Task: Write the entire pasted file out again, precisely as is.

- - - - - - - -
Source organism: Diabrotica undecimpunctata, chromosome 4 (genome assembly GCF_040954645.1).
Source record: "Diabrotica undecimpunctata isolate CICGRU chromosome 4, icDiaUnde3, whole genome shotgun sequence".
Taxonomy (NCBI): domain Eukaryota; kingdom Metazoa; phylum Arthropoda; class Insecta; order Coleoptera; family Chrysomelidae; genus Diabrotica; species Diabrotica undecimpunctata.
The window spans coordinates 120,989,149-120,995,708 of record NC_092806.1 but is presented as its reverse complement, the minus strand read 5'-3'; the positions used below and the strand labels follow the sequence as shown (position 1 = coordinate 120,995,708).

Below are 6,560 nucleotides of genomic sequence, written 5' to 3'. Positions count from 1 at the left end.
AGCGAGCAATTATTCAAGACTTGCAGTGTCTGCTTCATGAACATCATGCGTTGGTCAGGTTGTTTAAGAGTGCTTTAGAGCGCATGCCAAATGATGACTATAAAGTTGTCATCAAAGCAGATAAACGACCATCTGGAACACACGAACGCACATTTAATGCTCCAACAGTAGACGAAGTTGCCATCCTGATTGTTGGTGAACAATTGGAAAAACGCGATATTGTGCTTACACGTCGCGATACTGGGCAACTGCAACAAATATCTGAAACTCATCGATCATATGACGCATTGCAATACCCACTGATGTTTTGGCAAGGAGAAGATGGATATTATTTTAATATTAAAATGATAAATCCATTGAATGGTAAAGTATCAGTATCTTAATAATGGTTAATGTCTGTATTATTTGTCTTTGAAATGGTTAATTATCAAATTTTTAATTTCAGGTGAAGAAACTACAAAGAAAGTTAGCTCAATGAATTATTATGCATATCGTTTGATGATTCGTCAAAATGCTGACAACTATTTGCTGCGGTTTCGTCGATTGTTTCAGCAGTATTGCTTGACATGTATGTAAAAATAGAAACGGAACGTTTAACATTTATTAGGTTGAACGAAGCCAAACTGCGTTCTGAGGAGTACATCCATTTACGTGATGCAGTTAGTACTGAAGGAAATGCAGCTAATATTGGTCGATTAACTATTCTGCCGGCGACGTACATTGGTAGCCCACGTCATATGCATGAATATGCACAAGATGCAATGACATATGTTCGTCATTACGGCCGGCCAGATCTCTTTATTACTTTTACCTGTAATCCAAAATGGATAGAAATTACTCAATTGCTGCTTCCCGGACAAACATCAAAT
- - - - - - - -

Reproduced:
Source organism: Diabrotica undecimpunctata, chromosome 4 (genome assembly GCF_040954645.1).
Source record: "Diabrotica undecimpunctata isolate CICGRU chromosome 4, icDiaUnde3, whole genome shotgun sequence".
Taxonomy (NCBI): domain Eukaryota; kingdom Metazoa; phylum Arthropoda; class Insecta; order Coleoptera; family Chrysomelidae; genus Diabrotica; species Diabrotica undecimpunctata.
The window spans coordinates 120,989,149-120,995,708 of record NC_092806.1 but is presented as its reverse complement, the minus strand read 5'-3'; the positions used below and the strand labels follow the sequence as shown (position 1 = coordinate 120,995,708).

Below are 6,560 nucleotides of genomic sequence, written 5' to 3'. Positions count from 1 at the left end.
AGCGAGCAATTATTCAAGACTTGCAGTGTCTGCTTCATGAACATCATGCGTTGGTCAGGTTGTTTAAGAGTGCTTTAGAGCGCATGCCAAATGATGACTATAAAGTTGTCATCAAAGCAGATAAACGACCATCTGGAACACACGAACGCACATTTAATGCTCCAACAGTAGACGAAGTTGCCATCCTGATTGTTGGTGAACAATTGGAAAAACGCGATATTGTGCTTACACGTCGCGATACTGGGCAACTGCAACAAATATCTGAAACTCATCGATCATATGACGCATTGCAATACCCACTGATGTTTTGGCAAGGAGAAGATGGATATTATTTTAATATTAAAATGATAAATCCATTGAATGGTAAAGTATCAGTATCTTAATAATGGTTAATGTCTGTATTATTTGTCTTTGAAATGGTTAATTATCAAATTTTTAATTTCAGGTGAAGAAACTACAAAGAAAGTTAGCTCAATGAATTATTATGCATATCGTTTGATGATTCGTCAAAATGCTGACAACTATTTGCTGCGGTTTCGTCGATTGTTTCAGCAGTATTGCTTGACATGTATGTAAAAATAGAAACGGAACGTTTAACATTTATTAGGTTGAACGAAGCCAAACTGCGTTCTGAGGAGTACATCCATTTACGTGATGCAGTTAGTACTGAAGGAAATGCAGCTAATATTGGTCGATTAACTATTCTGCCGGCGACGTACATTGGTAGCCCACGTCATATGCATGAATATGCACAAGATGCAATGACATATGTTCGTCATTACGGCCGGCCAGATCTCTTTATTACTTTTACCTGTAATCCAAAATGGATAGAAATTACTCAATTGCTGCTTCCCGGACAAACATCAAAT